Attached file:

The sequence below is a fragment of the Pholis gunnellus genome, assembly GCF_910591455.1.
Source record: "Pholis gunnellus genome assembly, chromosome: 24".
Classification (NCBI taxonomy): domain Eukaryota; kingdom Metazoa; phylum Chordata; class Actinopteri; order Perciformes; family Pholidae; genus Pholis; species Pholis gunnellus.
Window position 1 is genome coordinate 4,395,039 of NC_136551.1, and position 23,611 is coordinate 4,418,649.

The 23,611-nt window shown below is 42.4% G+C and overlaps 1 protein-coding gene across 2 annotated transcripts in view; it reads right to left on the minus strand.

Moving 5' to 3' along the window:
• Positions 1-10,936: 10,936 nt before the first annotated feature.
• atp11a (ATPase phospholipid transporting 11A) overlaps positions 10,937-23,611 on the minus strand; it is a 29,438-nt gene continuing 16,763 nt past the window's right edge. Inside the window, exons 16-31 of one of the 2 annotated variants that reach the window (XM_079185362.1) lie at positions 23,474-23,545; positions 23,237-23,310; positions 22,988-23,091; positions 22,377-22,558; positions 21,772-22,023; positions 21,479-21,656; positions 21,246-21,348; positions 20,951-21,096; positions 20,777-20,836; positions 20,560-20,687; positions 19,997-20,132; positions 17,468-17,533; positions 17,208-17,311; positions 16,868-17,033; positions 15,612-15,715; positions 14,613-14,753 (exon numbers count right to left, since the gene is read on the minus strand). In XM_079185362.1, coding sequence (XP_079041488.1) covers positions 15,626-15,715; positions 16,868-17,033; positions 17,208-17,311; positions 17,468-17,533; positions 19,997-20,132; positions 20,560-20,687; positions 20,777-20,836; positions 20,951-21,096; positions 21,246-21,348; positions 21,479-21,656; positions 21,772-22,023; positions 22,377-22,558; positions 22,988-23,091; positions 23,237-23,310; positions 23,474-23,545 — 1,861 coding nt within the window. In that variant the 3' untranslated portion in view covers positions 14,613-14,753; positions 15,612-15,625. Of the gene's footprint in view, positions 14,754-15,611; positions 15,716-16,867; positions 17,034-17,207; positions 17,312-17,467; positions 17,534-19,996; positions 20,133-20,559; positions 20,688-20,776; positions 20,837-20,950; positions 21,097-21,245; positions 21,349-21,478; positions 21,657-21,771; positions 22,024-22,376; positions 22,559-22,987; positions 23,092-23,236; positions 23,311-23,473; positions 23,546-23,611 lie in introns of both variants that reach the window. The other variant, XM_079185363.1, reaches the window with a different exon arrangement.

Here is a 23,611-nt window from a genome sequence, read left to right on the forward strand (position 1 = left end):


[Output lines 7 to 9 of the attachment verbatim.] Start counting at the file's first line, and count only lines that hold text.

• Positions 1-10,936: 10,936 nt before the first annotated feature.
• atp11a (ATPase phospholipid transporting 11A) overlaps positions 10,937-23,611 on the minus strand; it is a 29,438-nt gene continuing 16,763 nt past the window's right edge. Inside the window, exons 16-31 of one of the 2 annotated variants that reach the window (XM_079185362.1) lie at positions 23,474-23,545; positions 23,237-23,310; positions 22,988-23,091; positions 22,377-22,558; positions 21,772-22,023; positions 21,479-21,656; positions 21,246-21,348; positions 20,951-21,096; positions 20,777-20,836; positions 20,560-20,687; positions 19,997-20,132; positions 17,468-17,533; positions 17,208-17,311; positions 16,868-17,033; positions 15,612-15,715; positions 14,613-14,753 (exon numbers count right to left, since the gene is read on the minus strand). In XM_079185362.1, coding sequence (XP_079041488.1) covers positions 15,626-15,715; positions 16,868-17,033; positions 17,208-17,311; positions 17,468-17,533; positions 19,997-20,132; positions 20,560-20,687; positions 20,777-20,836; positions 20,951-21,096; positions 21,246-21,348; positions 21,479-21,656; positions 21,772-22,023; positions 22,377-22,558; positions 22,988-23,091; positions 23,237-23,310; positions 23,474-23,545 — 1,861 coding nt within the window. In that variant the 3' untranslated portion in view covers positions 14,613-14,753; positions 15,612-15,625. Of the gene's footprint in view, positions 14,754-15,611; positions 15,716-16,867; positions 17,034-17,207; positions 17,312-17,467; positions 17,534-19,996; positions 20,133-20,559; positions 20,688-20,776; positions 20,837-20,950; positions 21,097-21,245; positions 21,349-21,478; positions 21,657-21,771; positions 22,024-22,376; positions 22,559-22,987; positions 23,092-23,236; positions 23,311-23,473; positions 23,546-23,611 lie in introns of both variants that reach the window. The other variant, XM_079185363.1, reaches the window with a different exon arrangement.

Here is a 23,611-nt window from a genome sequence, read left to right on the forward strand (position 1 = left end):